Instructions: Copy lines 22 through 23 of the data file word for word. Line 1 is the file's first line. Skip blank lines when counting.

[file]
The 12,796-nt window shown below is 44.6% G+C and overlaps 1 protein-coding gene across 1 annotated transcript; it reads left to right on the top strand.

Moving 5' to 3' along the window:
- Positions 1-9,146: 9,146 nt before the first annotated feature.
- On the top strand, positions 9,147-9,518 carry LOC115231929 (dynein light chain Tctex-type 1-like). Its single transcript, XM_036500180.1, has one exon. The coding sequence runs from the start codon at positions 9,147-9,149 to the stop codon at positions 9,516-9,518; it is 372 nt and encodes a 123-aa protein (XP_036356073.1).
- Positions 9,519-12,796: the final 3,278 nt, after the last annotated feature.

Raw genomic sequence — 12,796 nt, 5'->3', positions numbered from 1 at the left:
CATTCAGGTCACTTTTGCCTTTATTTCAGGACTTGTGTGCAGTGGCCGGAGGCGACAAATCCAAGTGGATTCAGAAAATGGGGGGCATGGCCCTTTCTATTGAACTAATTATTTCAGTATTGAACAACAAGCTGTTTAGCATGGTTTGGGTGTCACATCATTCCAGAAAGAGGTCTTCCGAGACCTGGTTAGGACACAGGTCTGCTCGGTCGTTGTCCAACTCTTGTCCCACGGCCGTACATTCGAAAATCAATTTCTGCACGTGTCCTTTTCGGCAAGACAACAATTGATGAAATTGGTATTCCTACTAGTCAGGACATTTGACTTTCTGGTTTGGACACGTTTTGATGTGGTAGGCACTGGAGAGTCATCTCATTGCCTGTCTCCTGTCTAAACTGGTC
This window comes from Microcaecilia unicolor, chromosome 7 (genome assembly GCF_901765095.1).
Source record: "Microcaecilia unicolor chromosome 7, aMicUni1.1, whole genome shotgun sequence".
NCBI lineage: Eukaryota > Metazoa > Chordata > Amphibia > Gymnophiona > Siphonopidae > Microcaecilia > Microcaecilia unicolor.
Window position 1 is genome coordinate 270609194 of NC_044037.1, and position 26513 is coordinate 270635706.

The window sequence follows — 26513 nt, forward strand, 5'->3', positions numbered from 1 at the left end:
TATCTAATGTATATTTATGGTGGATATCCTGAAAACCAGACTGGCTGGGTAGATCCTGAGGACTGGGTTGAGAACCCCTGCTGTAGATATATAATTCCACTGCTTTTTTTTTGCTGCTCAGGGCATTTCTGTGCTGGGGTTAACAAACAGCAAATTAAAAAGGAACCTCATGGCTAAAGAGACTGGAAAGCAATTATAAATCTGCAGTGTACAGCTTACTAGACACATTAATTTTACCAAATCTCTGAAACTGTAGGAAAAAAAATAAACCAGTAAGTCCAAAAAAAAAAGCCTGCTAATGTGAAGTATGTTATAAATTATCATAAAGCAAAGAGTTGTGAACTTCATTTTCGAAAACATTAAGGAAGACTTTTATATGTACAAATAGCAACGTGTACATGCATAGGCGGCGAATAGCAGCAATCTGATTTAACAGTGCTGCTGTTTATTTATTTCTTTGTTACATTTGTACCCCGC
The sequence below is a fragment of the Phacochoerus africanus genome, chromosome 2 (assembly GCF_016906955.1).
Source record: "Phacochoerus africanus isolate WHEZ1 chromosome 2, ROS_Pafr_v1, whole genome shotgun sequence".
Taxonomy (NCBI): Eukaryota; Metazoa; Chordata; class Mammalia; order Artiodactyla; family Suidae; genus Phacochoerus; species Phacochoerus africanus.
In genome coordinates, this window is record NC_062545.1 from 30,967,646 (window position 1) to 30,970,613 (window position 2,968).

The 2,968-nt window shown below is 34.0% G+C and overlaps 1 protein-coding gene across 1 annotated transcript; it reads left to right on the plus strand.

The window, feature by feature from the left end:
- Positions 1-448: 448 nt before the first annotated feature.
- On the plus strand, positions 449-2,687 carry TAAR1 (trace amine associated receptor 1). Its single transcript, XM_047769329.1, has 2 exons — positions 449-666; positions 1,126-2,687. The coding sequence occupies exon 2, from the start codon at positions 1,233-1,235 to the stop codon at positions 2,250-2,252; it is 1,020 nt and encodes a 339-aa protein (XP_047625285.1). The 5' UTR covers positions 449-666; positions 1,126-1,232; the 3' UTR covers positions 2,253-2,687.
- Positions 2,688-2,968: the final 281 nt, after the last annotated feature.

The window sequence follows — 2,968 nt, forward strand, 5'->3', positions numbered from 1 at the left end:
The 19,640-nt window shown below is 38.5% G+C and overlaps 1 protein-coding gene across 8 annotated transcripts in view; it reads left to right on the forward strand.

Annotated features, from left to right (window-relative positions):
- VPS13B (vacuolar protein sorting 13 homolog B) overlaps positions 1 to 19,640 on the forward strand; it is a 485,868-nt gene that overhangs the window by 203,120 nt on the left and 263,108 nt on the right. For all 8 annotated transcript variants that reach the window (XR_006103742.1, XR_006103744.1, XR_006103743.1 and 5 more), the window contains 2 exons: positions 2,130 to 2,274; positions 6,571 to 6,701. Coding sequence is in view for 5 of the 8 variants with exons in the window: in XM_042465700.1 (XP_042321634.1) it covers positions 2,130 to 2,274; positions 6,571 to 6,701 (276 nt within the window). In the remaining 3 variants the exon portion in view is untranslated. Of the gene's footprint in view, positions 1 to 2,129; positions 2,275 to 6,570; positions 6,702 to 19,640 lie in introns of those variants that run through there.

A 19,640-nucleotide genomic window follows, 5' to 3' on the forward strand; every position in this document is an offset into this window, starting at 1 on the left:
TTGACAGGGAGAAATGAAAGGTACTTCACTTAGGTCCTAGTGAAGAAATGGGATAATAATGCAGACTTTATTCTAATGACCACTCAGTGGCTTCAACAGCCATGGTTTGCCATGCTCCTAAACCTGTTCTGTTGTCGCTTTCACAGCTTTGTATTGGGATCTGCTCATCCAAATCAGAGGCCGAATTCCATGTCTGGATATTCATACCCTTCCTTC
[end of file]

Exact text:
- Positions 2,688-2,968: the final 281 nt, after the last annotated feature.

The window sequence follows — 2,968 nt, forward strand, 5'->3', positions numbered from 1 at the left end: